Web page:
Student A: “Five times four is eighteen.”
Checker: “Five time fours is twenty. You say it.”
Student A: “Five times four is twenty. Five times four is twenty. Five times four is twenty.”
Checker: “Yes! Back up three problems.”
Student A: (Goes back three problems and continues on their merry way.)
Student A: “Five times four is … uhh…twenty.”
Checker “Five times four is twenty. You say it.”
Student A: “Five times four is twenty. Five times four is twenty. Five times four is twenty.”
Checker: “Yes! Back up three problems.”
Student A: (Goes back three problems and continues on their merry [there is a lot of merriment
in this program] way.)
This correction procedure is the key to two important aspects of practice. One, it ensures that students are reminded of the correct answers so they can retrieve them from memory rather than having to figure them out. (We know they can do that, but they will never develop fluency if they continue to have to “figure out” facts.) Two, this correction procedure focuses extra practice on any facts that are still weak.
Please Note: If a hesitation or error is made on one of the first three problems on the sheet, the checker should still have the student back up three problems. This should not be a problem because the practice problems go in a never-ending circle around the outside of the sheet. Aha…the purpose for the circle reveals itself!
Each student practices a minimum of two minutes. The teacher is timing this practice with a stopwatch…no, for real, time it! After a couple of weeks of good “on-task” behavior you can “reluctantly” allow more time, say two and a half minutes. Later, if students stay on task you can allow them up to about three minutes each. Make ‘em beg! If you play your cards right (be dramatic), you can get your students to beg you for more time to practice their math facts. We kid you not. We’ve seen it all over the country…really!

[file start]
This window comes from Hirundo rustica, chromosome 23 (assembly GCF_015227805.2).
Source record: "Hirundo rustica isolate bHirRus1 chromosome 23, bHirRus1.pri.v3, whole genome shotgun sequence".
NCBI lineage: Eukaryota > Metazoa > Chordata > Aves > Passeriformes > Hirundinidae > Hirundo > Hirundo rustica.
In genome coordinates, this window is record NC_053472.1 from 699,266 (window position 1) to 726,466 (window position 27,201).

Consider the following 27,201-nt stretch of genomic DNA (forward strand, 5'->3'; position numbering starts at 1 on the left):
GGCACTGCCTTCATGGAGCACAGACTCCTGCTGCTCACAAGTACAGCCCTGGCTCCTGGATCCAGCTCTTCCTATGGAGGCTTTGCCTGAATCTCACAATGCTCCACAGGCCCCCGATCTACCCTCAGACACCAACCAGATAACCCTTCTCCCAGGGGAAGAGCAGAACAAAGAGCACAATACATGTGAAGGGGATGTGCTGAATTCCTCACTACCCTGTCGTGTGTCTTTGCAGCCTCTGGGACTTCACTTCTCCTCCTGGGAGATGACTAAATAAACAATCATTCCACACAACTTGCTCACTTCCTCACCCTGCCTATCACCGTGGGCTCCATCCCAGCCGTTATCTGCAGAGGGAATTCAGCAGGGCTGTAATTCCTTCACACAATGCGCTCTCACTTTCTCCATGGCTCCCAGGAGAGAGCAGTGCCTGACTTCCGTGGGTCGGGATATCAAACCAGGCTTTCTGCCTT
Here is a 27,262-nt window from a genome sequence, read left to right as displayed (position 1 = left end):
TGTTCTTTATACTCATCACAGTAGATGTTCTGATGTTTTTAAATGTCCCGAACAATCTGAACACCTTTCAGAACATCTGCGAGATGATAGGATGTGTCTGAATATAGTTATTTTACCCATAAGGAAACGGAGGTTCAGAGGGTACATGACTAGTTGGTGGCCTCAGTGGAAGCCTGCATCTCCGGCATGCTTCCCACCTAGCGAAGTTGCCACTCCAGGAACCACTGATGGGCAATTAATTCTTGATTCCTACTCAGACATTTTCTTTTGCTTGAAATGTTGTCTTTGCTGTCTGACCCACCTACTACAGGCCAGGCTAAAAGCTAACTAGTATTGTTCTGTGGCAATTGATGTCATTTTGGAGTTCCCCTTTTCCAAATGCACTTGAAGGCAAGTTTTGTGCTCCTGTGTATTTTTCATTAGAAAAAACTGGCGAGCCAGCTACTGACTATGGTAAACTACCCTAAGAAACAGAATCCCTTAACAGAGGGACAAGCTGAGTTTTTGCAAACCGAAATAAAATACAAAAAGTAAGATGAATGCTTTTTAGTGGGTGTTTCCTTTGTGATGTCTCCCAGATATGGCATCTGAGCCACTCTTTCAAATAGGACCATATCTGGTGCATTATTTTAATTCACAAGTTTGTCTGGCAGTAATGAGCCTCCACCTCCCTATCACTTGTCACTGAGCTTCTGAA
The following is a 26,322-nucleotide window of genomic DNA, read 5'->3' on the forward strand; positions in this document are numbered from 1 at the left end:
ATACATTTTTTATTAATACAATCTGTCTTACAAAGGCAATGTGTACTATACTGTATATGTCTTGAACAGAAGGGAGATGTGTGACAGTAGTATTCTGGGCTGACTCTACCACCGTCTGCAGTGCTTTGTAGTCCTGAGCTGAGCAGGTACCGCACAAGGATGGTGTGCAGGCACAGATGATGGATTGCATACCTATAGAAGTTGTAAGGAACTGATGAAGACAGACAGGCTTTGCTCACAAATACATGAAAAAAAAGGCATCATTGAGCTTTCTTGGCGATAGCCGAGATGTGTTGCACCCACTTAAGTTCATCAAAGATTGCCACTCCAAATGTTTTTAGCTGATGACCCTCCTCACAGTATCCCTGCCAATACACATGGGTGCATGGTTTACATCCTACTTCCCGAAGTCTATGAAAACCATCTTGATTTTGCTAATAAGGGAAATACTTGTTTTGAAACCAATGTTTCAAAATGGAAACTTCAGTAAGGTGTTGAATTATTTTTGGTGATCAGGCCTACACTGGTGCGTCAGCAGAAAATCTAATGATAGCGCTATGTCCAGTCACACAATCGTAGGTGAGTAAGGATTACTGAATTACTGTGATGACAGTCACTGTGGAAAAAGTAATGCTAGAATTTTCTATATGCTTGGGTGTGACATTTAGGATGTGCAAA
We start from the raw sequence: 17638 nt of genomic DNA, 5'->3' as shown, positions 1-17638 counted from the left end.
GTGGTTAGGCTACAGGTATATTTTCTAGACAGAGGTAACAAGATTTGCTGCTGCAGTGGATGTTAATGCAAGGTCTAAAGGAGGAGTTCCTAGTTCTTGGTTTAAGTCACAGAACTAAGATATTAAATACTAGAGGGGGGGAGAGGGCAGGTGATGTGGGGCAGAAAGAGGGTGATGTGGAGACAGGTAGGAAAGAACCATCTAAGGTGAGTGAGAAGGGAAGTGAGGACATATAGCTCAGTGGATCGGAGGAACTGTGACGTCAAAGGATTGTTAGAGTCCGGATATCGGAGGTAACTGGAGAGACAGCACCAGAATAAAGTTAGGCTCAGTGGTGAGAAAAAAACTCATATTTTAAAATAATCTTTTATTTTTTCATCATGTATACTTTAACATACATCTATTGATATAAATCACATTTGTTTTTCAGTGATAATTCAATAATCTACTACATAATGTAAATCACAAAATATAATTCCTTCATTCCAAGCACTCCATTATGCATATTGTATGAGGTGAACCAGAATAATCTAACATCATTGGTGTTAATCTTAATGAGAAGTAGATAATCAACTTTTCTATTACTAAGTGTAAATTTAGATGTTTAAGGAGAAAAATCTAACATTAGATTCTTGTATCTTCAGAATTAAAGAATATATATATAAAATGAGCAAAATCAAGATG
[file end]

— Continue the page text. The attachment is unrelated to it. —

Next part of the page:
After the first student practices, students switch roles and the second student practices for the same amount of time. It is more important to keep to a set amount of time than for students to all finish once around.It is not necessary for students to be on the same set or even on the same operation, as long as answer keys are provided for all checkers. If students have the answer packet that goes with the operation they are practicing and their partner is on a different operation, they simply hand their answer packet to their partner to use for checking. We know what you are thinking. Yes, we realize that “simply handing” something between students is often fraught with danger. We were teachers too. All of the parts of the practice procedure will need to be practiced with close teacher monitoring several (hundreds of) times prior to beginning the program. Not really “hundreds,” but if you want this to go smoothly, as with anything in your classroom, you will need to TEACH and PRACTICE the procedural component of this program to near mastery. Keep reading. We will tell you HOW to do this practice. (We are VERY directive.)
- -The practicing student should say both the problem and the answer every time. This is important because we all remember in verbal chains.
- -Saying the facts in a consistent direction helps learn the reverses such as 3 + 6 = 9 and 6 + 3 = 9.
- -To help kids with A.D.D. (and their friends) the teacher can make practice into a sprint-like task. “If you can finish once around the outside, start a new lap at the top and raise your fist in celebration!” Recognize these students as they start a second “lap” either with their name on the board or oral recognition — “Jeremy’s the first one to get to his second lap. Oh, look at that, Mary and Susie are both on their second laps. Stop everyone, time is up. Now switch roles and raise your hand when you and your partner are ready to begin practicing.”
How do I get my students to practice math facts the right way?
Here’s how to teach students how to do this kind of practice—and get them to comply with the procedures as well.
- Model how to do this in front of the whole class.
- Put the correction procedures on an overhead or poster and go over them verbally.
- Explain what a “hesitation” is. (It is two or more seconds of nothingness before saying the answer to a fact. Students don’t have to count two seconds. They just need to know what it “feels” like. You will model the heck out of that later. Keep reading.)